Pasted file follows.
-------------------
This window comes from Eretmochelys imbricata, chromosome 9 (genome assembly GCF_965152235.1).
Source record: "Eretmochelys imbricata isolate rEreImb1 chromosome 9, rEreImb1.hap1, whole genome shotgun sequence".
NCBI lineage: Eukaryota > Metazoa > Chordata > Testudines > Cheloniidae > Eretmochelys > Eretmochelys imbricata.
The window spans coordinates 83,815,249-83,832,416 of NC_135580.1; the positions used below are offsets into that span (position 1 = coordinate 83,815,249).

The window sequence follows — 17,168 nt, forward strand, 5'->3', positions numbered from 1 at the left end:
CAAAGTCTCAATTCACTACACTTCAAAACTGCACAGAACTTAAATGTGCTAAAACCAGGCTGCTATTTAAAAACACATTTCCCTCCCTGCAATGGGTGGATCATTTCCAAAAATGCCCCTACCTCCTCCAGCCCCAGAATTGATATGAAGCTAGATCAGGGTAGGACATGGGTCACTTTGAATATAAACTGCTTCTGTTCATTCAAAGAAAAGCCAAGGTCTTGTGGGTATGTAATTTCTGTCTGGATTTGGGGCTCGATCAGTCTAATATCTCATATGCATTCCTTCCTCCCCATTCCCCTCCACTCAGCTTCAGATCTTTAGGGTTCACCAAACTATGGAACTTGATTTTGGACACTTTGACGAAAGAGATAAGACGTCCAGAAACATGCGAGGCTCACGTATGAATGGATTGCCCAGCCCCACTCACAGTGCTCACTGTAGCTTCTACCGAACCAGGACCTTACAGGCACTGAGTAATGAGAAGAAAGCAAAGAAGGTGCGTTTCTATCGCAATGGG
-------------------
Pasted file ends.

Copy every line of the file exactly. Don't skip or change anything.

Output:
This window comes from Eretmochelys imbricata, chromosome 9 (genome assembly GCF_965152235.1).
Source record: "Eretmochelys imbricata isolate rEreImb1 chromosome 9, rEreImb1.hap1, whole genome shotgun sequence".
NCBI lineage: Eukaryota > Metazoa > Chordata > Testudines > Cheloniidae > Eretmochelys > Eretmochelys imbricata.
The window spans coordinates 83,815,249-83,832,416 of NC_135580.1; the positions used below are offsets into that span (position 1 = coordinate 83,815,249).

The window sequence follows — 17,168 nt, forward strand, 5'->3', positions numbered from 1 at the left end:
CAAAGTCTCAATTCACTACACTTCAAAACTGCACAGAACTTAAATGTGCTAAAACCAGGCTGCTATTTAAAAACACATTTCCCTCCCTGCAATGGGTGGATCATTTCCAAAAATGCCCCTACCTCCTCCAGCCCCAGAATTGATATGAAGCTAGATCAGGGTAGGACATGGGTCACTTTGAATATAAACTGCTTCTGTTCATTCAAAGAAAAGCCAAGGTCTTGTGGGTATGTAATTTCTGTCTGGATTTGGGGCTCGATCAGTCTAATATCTCATATGCATTCCTTCCTCCCCATTCCCCTCCACTCAGCTTCAGATCTTTAGGGTTCACCAAACTATGGAACTTGATTTTGGACACTTTGACGAAAGAGATAAGACGTCCAGAAACATGCGAGGCTCACGTATGAATGGATTGCCCAGCCCCACTCACAGTGCTCACTGTAGCTTCTACCGAACCAGGACCTTACAGGCACTGAGTAATGAGAAGAAAGCAAAGAAGGTGCGTTTCTATCGCAATGGG